• Some 88 percent of teachers planned to hold follow-up discussions with students covering the Water Rocks! materials and information

The report also includes the results of new evaluations conducted with peer helpers, students selected by school principals to assist in Water Rocks! assembly productions. These students were asked a more detailed set of before and after questions. The results reinforced the general trends in comprehension noted in the large groups, but also provide new insights which may help enrich future programming.

“Through Water Rocks! lessons, it is evident that the peer helpers are learning much more than just vocabulary, they are learning about the interconnectedness of natural resources and possible solutions to the environmental challenges in the world around them,” noted Staudt.

To learn read the report or to view comments from students and teachers, please visit https://www.waterrocks.org/201718-water-rocks-evaluation-report.

Water Rocks! Amps Up Conservation Conversation with Rap Music Videos

New videos pop to the top of the Water Rocks! charts enabling audiences to learn about conservation while having fun!

Water Rocks! has released a series of new rap music videos created to engage audiences with music and messages about conservation topics ranging from soil health (“Royal Soil”) to understanding watersheds (“Watershed Rap”). The videos are available to view and enjoy on www.waterrocks.org.

Through classroom visits and school assembly programs, Water Rocks! uses a combination of science, music, games, audience interaction, and videos to deliver information, engage with students, and teach the upcoming generation about the importance of our natural resources and ways to improve the environment. Topics include biodiversity, land management, water quality, the importance of pollinators, and things every person can do to contribute to a cleaner and more sustainable ecosystem.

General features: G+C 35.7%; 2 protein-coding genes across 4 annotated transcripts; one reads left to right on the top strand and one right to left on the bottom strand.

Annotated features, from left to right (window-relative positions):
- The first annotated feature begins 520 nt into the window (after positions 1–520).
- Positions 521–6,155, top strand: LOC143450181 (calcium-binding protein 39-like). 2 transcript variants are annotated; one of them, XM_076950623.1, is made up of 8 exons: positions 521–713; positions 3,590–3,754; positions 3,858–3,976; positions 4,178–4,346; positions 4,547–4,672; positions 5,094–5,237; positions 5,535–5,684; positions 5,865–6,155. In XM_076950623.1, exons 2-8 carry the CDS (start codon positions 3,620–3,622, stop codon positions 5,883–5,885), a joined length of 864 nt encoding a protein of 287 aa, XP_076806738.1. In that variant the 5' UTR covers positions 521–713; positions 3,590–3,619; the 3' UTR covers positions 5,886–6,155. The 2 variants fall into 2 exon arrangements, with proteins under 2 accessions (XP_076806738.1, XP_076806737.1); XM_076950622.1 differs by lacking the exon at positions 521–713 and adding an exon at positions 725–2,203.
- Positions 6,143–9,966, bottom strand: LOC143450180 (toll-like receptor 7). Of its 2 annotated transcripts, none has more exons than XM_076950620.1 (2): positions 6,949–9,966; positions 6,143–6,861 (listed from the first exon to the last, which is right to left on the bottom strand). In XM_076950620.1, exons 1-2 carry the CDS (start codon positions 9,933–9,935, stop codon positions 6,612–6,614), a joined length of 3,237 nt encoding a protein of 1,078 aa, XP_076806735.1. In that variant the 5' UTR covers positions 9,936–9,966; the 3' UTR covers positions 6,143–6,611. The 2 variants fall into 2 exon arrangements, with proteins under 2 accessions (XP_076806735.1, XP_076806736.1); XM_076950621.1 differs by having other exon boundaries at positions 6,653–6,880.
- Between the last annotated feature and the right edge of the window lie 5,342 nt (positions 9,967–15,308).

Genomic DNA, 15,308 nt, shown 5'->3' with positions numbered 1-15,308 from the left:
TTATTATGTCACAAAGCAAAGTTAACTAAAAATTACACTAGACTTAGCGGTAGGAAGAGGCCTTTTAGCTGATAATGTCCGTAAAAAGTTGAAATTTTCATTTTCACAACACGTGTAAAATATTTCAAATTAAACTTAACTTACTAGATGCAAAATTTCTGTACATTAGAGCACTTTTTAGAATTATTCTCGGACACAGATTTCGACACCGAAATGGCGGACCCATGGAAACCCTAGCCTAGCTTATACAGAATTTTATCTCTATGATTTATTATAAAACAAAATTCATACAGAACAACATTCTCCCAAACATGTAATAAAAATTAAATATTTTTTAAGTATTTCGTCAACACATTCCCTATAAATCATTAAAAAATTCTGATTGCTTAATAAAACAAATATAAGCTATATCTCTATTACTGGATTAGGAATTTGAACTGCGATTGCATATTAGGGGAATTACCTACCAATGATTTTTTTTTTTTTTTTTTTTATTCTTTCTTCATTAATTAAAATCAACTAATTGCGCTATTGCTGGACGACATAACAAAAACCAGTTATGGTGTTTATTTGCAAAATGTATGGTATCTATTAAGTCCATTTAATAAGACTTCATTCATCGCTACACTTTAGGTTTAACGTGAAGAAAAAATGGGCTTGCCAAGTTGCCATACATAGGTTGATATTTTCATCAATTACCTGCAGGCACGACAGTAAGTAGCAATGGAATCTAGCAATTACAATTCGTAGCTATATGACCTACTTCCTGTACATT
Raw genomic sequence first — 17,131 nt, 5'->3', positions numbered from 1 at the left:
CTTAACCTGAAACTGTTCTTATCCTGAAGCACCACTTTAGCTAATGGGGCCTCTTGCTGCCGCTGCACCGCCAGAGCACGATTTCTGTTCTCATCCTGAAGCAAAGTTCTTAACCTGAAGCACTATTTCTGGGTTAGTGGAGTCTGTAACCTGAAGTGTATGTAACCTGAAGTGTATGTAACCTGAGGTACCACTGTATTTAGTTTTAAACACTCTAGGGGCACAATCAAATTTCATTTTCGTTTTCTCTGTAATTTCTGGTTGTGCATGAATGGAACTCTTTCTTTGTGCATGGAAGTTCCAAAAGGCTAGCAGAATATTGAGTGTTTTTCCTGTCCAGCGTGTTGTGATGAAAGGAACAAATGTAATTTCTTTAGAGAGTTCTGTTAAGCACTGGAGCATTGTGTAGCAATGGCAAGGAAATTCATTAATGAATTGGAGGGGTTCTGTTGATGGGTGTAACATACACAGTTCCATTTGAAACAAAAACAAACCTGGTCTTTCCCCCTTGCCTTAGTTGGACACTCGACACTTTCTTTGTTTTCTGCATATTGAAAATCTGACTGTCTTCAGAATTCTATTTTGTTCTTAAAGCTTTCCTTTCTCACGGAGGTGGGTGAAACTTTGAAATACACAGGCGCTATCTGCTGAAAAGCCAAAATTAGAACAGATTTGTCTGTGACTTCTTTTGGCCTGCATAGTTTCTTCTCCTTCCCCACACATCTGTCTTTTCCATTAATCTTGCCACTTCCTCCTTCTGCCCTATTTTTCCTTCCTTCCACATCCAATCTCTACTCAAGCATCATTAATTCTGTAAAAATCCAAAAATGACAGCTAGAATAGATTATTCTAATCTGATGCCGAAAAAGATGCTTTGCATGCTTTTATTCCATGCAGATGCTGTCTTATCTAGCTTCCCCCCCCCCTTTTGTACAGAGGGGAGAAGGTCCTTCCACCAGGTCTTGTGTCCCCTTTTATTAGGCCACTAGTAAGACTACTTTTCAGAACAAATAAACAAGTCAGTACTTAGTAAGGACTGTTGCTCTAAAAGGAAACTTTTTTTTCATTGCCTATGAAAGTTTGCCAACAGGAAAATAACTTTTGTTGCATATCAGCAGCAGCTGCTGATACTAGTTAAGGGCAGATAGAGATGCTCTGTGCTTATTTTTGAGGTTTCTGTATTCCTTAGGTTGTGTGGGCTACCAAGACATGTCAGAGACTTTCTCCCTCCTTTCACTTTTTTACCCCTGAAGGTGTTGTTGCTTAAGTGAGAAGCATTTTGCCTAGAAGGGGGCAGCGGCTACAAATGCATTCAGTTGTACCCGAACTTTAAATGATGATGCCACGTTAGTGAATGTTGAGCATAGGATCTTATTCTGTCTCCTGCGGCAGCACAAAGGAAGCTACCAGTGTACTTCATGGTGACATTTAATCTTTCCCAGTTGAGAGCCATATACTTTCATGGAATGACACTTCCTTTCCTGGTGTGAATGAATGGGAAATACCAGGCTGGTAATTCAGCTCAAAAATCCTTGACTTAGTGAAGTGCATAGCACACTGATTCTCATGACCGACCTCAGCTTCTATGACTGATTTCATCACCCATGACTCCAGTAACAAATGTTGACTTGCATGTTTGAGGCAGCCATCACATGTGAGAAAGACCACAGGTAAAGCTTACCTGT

“Music is a powerful teaching tool that helps us learn faster and remember more. Through song, students learn key vocabulary and get a solid grasp of environmental issues,” said Ann Staudt, Water Rocks! director. “Our creative team had fun writing and producing these quirky videos which are designed to appeal to an upper elementary and middle school audience, but we know everyone will enjoy them. We wanted them to be fun and we wanted the science to be solid.”

The rap video series includes “Royal Soil,” “Wetlands,” “Watershed Rap,” “Monarch Milkweed Magic,” “Biodiversity Rap,” and “When We Waste Food.” These six new clips join some eighty-plus Water Rocks! video selections available on www.waterrocks.org. Video content from Water Rocks! ranges from short animation clips to full-length documentaries, offering science-based education for audiences ranging from kindergarten students to adults.

Iowa City videographer Andrew Bentler directed and edited the rap series. Bentler has worked on national television programs such as Z Nation and Mountain Men. The songs featured in the videos are also performed live during Water Rocks! assemblies at schools across Iowa.

To inquire about bringing Water Rocks! and its music-driven conservation education to your school, please visit www.waterrocks.org/wr-school-assemblies